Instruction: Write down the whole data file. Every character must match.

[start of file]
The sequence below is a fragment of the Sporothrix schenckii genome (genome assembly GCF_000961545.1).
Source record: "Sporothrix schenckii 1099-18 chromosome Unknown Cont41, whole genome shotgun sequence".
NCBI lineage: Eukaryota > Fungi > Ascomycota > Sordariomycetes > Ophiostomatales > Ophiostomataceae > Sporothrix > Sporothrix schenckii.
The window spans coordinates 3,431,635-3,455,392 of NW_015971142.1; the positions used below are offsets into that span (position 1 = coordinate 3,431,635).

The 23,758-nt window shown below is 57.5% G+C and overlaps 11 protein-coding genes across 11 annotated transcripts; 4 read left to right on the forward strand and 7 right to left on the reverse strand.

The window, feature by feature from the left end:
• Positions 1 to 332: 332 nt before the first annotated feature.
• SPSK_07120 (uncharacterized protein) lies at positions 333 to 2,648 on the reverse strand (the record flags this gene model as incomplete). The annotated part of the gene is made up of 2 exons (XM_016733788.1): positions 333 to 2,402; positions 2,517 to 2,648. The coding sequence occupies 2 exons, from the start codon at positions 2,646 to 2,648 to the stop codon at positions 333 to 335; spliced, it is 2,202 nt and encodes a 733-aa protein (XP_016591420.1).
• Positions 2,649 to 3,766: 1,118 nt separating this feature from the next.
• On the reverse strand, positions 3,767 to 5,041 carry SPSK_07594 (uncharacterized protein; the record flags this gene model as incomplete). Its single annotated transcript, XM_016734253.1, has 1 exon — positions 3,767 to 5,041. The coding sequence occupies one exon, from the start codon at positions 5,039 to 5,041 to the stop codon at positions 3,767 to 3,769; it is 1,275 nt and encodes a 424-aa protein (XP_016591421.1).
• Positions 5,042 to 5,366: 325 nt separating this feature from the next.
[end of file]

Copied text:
The sequence below is a fragment of the Sporothrix schenckii genome (genome assembly GCF_000961545.1).
Source record: "Sporothrix schenckii 1099-18 chromosome Unknown Cont41, whole genome shotgun sequence".
NCBI lineage: Eukaryota > Fungi > Ascomycota > Sordariomycetes > Ophiostomatales > Ophiostomataceae > Sporothrix > Sporothrix schenckii.
The window spans coordinates 3,431,635-3,455,392 of NW_015971142.1; the positions used below are offsets into that span (position 1 = coordinate 3,431,635).

The 23,758-nt window shown below is 57.5% G+C and overlaps 11 protein-coding genes across 11 annotated transcripts; 4 read left to right on the forward strand and 7 right to left on the reverse strand.

The window, feature by feature from the left end:
• Positions 1 to 332: 332 nt before the first annotated feature.
• SPSK_07120 (uncharacterized protein) lies at positions 333 to 2,648 on the reverse strand (the record flags this gene model as incomplete). The annotated part of the gene is made up of 2 exons (XM_016733788.1): positions 333 to 2,402; positions 2,517 to 2,648. The coding sequence occupies 2 exons, from the start codon at positions 2,646 to 2,648 to the stop codon at positions 333 to 335; spliced, it is 2,202 nt and encodes a 733-aa protein (XP_016591420.1).
• Positions 2,649 to 3,766: 1,118 nt separating this feature from the next.
• On the reverse strand, positions 3,767 to 5,041 carry SPSK_07594 (uncharacterized protein; the record flags this gene model as incomplete). Its single annotated transcript, XM_016734253.1, has 1 exon — positions 3,767 to 5,041. The coding sequence occupies one exon, from the start codon at positions 5,039 to 5,041 to the stop codon at positions 3,767 to 3,769; it is 1,275 nt and encodes a 424-aa protein (XP_016591421.1).
• Positions 5,042 to 5,366: 325 nt separating this feature from the next.